Rose McGowan's memoir Brave details alleged rape by Harvey Weinstein
In the book, actor also recounts her fight against the ‘Hollywood machine’ and its misogyny
Tue 30 Jan 2018
After years of publicly accusing Hollywood producer Harvey Weinstein of rape, the actor Rose McGowan has detailed the sexual assault she said occurred after their first meeting more than 20 years ago.
In her memoir Brave, published on 30 January worldwide, McGowan recalled first seeing Weinstein, whom she refers to only as “the Monster”, at a screening of her film Going All the Way during the 1997 Sundance film festival.
Then 23 years old, McGowan wrote in Brave that, after the screening, Weinstein allegedly summoned her to a meeting at a restaurant, which was later relocated to his hotel suite. McGowan described being shown to his room for what she believed would be a meeting to “plot out the grand arc of my career”.
Instead, she alleged, after a half-hour discussion about her career, he held her down on the edge of a jacuzzi and raped her. Later he allegedly called her and described her as “a special friend”.
“I felt so dirty. I had been so violated and I was sad to the core of my being. I kept thinking about how he’d been sitting behind me in the theater the night before it happened. Which made it – not my responsibility, exactly, but – like I had had a hand in tempting him,” she wrote. “Which made it even sicker and made me feel dirtier.”
Describing Weinstein as looking like “a melted pineapple”, McGowan said that immediately after the rape, she attended a photo opportunity for Phantom, another Miramax film she was in, where she allegedly told a co-star what happened. The co-star, who has previously been identified by McGowan as Ben Affleck, reportedly said: “Goddamnit. I told him to stop doing that.” Affleck has never responded to this allegation.
Many of Weinstein’s 80-odd accusers have alleged the disgraced media mogul asked them to visit him in various hotel rooms, where he’d either forcibly performed oral sex on them or demand it in turn. A spokesperson for Weinstein in the US told the Guardian: “Any allegations of non-consensual sex are unequivocally denied by Mr Weinstein. Mr Weinstein has further confirmed that there were never any acts of retaliation against any women for refusing his advances.”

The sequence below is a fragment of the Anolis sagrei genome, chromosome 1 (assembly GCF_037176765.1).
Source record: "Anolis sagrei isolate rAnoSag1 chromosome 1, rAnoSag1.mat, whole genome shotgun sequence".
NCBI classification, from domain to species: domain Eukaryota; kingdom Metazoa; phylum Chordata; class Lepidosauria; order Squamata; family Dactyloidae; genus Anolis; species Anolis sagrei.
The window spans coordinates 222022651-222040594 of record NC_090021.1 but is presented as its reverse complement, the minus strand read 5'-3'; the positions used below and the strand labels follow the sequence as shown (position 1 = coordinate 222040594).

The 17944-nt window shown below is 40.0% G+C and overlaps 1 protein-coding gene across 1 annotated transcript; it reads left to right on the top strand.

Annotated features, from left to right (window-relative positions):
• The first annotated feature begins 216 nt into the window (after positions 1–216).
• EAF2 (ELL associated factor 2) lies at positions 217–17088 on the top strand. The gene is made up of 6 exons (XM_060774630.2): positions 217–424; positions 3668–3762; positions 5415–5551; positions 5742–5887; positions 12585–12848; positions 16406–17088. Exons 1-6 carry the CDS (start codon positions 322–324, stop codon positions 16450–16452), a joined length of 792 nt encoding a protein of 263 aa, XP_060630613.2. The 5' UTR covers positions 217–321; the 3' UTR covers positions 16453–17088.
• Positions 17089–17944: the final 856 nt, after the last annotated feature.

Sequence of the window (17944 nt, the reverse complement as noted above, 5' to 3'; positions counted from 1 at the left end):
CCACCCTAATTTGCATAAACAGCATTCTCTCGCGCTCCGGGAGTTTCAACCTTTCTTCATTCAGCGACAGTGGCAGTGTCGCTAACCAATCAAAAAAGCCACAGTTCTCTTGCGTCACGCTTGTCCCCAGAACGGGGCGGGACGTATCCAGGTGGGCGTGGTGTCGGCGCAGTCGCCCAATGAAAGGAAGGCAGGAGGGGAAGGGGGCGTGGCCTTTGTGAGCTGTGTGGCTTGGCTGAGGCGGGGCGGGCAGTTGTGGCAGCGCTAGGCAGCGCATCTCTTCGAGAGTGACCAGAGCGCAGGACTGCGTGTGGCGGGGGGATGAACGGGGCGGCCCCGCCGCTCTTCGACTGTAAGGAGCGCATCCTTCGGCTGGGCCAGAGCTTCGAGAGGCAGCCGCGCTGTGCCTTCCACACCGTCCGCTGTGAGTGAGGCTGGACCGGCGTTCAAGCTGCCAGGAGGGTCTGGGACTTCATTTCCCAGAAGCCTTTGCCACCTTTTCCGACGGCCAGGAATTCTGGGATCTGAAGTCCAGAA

“Mr Weinstein obviously can’t speak to anonymous allegations, but with respect to any women who have made allegations on the record, Mr Weinstein believes that all of these relationships were consensual.”
Detailing her fight against “the machine, the manufacturers of myth, the gaslighters themselves, the sacred men of Hollywood”, McGowan detailed a troubled childhood while outlining her thoughts on misogyny in Hollywood and wider society.
Beginning with her childhood growing up in the polygamous cult Children of God in Italy, the actor detailed her family’s escape to America after some leaders began advocating child abuse. After becoming a teenage runaway, enduring a three-year abusive relationship, and being sporadically homeless, McGowan said this background was instrumental in her decision to not press charges against Weinstein.
“No work would land me back on the streets, and homelessness was a death sentence. I knew if I died I’d be remembered for revealing my rapist, but not for my achievements. I didn’t want his name next to mine on my obituary,” she wrote.
Likening her career as an actor to being a sex worker, McGowan described her decision to shave her head as “a battle cry” against the pampering regime that she says once turned her into “the ultimate fantasy fuck toy by the Hollywood machine”.
She wore the infamous “naked dress” to the 1998 MTV Awards as “a reclamation of my own body after my assault”, she claims and, at one point, described keeping fake blood and wounds on her face after filming episodes of the witchery drama Charmed to see how the public would react to a wounded woman. “Nobody asked to help me. Not once. They would just avoid eye contact and look down at the floor,” she wrote.
In the book, she also detailed her marriage to the director Robert Rodriguez, who she claimed used his knowledge of Weinstein’s alleged assault to punish her, particularly in a scene in the film Planet Terror, in which a character played by Quentin Tarantino attempted to rape her.
“I was in a backward world,” she wrote. “I was losing my grip on sanity.” Afterwards, in what McGowan intepreted as a cruel demonstration of power, Rodriguez sold the film to Miramax, Weinstein’s studio.
In a statement to Vanity Fair, Rodriguez said the Weinsteins had priority on his next project at the time, and that the scene was “in every draft of the script since the first draft was issued to cast and crew [and] if there was any objection to the scene there was plenty of time to address it. It was never brought up as being an issue.”
McGowan ends the book by calling for more women in producing and directing positions, and asks for the support of groups like the Screen Actors Guild to protect women and children, particularly the establishment of an anonymous tips line for victims of assault.
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